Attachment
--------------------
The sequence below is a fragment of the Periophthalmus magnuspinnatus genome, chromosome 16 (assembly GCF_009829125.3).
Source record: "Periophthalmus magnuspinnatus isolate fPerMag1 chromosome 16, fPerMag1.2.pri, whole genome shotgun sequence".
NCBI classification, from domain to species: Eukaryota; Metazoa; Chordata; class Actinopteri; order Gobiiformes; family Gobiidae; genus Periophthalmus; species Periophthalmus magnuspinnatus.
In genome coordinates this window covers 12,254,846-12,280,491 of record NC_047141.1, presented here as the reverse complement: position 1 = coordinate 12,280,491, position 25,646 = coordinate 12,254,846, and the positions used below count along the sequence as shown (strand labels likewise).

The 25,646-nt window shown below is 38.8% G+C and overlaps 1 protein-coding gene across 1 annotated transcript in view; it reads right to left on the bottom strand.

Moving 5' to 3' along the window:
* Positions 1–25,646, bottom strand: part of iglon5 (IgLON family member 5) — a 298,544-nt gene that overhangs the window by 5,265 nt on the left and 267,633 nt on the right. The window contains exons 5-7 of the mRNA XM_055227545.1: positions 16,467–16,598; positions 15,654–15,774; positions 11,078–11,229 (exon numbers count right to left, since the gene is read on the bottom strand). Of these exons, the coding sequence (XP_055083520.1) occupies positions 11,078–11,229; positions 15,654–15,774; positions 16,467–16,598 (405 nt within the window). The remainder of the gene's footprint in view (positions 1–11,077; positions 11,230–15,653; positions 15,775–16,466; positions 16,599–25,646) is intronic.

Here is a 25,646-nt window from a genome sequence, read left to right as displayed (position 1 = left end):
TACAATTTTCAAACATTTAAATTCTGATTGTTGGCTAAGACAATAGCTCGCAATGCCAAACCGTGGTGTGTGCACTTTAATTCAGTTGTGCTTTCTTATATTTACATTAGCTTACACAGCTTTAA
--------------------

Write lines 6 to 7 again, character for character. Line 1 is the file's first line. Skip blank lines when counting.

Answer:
Moving 5' to 3' along the window:
* Positions 1–25,646, bottom strand: part of iglon5 (IgLON family member 5) — a 298,544-nt gene that overhangs the window by 5,265 nt on the left and 267,633 nt on the right. The window contains exons 5-7 of the mRNA XM_055227545.1: positions 16,467–16,598; positions 15,654–15,774; positions 11,078–11,229 (exon numbers count right to left, since the gene is read on the bottom strand). Of these exons, the coding sequence (XP_055083520.1) occupies positions 11,078–11,229; positions 15,654–15,774; positions 16,467–16,598 (405 nt within the window). The remainder of the gene's footprint in view (positions 1–11,077; positions 11,230–15,653; positions 15,775–16,466; positions 16,599–25,646) is intronic.